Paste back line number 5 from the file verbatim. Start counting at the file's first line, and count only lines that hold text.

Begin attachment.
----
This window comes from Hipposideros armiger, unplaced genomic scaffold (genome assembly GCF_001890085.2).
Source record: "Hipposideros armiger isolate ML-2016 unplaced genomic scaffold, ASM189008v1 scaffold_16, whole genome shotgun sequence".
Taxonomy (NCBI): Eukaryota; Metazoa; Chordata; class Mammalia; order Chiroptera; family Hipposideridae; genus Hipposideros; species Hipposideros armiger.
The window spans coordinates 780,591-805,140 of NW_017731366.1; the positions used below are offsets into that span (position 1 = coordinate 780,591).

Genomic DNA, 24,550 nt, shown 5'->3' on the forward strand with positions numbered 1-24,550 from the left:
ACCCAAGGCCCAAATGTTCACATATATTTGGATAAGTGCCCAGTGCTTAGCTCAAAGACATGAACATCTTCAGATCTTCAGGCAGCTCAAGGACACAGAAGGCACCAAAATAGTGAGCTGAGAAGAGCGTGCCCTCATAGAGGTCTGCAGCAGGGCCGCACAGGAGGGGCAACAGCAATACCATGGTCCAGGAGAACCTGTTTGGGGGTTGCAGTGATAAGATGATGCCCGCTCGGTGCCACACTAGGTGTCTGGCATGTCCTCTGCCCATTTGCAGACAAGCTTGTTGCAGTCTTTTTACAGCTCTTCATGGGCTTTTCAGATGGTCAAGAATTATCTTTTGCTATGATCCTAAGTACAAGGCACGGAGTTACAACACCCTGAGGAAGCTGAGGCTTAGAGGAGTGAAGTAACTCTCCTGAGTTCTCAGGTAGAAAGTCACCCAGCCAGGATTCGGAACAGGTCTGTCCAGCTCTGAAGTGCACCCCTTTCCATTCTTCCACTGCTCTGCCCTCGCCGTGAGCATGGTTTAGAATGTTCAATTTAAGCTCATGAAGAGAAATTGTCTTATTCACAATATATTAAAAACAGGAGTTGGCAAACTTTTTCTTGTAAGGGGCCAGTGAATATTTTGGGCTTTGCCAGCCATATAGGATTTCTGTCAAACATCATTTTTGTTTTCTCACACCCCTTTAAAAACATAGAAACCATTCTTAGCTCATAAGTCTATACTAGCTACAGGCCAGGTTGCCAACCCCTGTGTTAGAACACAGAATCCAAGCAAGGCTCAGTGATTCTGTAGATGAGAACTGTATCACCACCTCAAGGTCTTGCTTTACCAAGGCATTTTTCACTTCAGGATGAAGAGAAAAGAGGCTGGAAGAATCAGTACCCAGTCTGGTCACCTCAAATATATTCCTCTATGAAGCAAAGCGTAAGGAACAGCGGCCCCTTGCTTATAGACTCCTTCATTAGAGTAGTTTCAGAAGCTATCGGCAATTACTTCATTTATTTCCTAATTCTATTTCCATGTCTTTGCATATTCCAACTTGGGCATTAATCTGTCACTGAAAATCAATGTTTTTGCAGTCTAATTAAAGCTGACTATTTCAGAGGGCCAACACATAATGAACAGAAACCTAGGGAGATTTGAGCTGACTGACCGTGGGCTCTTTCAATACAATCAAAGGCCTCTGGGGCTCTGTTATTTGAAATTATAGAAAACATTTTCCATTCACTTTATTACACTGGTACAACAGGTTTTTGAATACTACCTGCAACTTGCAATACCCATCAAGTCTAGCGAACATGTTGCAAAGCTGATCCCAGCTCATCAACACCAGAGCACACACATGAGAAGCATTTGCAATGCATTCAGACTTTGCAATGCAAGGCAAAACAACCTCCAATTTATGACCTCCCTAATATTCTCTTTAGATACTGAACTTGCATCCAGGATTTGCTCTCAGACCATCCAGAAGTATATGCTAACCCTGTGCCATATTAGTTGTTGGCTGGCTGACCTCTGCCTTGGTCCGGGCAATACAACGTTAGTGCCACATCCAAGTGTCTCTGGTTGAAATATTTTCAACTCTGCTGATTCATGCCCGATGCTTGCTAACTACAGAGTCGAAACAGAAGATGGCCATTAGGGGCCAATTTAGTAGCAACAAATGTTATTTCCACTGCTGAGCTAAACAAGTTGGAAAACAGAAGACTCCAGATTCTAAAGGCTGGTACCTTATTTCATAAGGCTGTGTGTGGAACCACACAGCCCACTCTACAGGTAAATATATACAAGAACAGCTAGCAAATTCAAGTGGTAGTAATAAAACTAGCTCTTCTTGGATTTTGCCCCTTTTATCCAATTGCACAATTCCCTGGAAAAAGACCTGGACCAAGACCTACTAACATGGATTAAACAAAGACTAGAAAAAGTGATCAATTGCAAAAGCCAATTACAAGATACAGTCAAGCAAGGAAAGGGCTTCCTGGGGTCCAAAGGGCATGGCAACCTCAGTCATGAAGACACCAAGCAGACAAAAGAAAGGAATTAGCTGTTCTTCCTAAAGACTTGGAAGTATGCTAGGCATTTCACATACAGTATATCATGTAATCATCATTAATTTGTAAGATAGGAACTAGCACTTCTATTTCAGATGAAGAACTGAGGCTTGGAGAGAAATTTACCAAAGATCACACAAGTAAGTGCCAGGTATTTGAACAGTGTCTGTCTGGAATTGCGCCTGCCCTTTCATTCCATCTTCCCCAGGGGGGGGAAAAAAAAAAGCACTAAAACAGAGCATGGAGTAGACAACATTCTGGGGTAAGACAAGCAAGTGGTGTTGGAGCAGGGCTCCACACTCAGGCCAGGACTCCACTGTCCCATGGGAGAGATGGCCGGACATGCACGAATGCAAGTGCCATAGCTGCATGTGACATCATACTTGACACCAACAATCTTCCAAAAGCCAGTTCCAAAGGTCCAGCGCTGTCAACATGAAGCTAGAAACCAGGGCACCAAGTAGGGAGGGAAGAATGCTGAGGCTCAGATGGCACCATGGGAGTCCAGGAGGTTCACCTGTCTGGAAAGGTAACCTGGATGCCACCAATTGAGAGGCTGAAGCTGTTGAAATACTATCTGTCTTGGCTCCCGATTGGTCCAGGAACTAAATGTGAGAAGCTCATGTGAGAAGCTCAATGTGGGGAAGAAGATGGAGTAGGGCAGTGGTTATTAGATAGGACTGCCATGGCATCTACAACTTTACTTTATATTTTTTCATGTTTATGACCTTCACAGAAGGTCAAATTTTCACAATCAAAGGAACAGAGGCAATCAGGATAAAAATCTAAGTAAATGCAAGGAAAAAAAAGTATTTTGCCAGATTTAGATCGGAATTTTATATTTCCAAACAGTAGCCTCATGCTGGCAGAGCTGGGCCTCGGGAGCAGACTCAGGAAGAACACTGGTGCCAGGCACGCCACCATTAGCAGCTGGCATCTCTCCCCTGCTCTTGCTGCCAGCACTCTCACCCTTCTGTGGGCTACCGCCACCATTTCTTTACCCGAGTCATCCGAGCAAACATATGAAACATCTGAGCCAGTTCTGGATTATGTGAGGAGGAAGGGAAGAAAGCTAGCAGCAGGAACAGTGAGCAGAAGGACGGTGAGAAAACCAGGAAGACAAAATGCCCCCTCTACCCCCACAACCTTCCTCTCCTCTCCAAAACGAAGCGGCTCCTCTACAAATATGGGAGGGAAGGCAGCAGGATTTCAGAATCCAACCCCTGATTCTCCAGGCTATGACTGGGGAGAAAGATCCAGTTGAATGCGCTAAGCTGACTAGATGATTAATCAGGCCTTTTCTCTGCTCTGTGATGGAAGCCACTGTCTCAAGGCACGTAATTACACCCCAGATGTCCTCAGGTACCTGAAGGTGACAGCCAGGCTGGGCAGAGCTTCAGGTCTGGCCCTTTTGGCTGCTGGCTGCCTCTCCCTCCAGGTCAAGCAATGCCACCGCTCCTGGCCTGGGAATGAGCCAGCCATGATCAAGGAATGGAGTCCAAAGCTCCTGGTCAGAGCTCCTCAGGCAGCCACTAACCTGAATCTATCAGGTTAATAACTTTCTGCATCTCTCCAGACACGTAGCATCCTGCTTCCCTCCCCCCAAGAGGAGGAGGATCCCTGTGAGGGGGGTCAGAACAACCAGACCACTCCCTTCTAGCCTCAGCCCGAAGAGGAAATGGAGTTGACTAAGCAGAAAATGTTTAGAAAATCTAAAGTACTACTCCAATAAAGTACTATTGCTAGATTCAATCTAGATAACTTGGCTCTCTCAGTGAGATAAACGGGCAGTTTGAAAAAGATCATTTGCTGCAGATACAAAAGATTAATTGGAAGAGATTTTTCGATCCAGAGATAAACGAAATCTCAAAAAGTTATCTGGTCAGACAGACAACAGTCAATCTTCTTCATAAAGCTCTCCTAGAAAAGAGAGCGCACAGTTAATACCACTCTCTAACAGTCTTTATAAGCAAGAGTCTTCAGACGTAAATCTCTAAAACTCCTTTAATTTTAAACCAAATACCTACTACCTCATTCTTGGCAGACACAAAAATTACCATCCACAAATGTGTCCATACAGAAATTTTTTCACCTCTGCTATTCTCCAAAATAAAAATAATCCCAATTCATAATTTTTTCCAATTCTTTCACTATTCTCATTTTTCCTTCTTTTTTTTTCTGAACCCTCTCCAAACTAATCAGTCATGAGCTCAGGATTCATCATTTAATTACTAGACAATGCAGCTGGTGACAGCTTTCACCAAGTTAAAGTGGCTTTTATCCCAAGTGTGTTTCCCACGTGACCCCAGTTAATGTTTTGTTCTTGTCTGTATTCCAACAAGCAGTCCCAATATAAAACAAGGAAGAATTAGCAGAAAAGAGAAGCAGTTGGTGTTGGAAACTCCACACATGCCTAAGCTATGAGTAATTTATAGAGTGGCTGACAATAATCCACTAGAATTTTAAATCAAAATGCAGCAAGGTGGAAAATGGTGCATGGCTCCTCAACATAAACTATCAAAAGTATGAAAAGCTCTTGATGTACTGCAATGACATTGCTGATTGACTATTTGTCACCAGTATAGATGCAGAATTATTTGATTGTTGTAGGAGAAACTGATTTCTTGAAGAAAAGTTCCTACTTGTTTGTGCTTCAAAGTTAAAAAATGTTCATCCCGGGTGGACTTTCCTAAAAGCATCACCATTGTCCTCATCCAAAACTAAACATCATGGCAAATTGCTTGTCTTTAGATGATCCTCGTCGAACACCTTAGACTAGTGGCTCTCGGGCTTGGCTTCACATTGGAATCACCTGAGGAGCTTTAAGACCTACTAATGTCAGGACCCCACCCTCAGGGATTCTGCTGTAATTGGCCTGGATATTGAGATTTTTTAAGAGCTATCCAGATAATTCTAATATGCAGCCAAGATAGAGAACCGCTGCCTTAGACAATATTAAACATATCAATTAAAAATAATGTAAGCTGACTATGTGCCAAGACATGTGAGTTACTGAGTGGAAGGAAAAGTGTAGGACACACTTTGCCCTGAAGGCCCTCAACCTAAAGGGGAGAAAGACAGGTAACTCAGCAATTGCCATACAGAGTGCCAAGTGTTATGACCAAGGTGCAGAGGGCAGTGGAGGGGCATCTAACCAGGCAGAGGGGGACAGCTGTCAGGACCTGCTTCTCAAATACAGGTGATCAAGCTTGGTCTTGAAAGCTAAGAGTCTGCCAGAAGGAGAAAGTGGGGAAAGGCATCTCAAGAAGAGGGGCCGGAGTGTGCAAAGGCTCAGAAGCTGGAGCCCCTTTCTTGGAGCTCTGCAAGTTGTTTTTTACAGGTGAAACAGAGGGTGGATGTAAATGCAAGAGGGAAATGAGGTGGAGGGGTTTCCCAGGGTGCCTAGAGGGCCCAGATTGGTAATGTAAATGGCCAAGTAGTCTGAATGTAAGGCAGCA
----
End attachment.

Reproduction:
Genomic DNA, 24,550 nt, shown 5'->3' on the forward strand with positions numbered 1-24,550 from the left: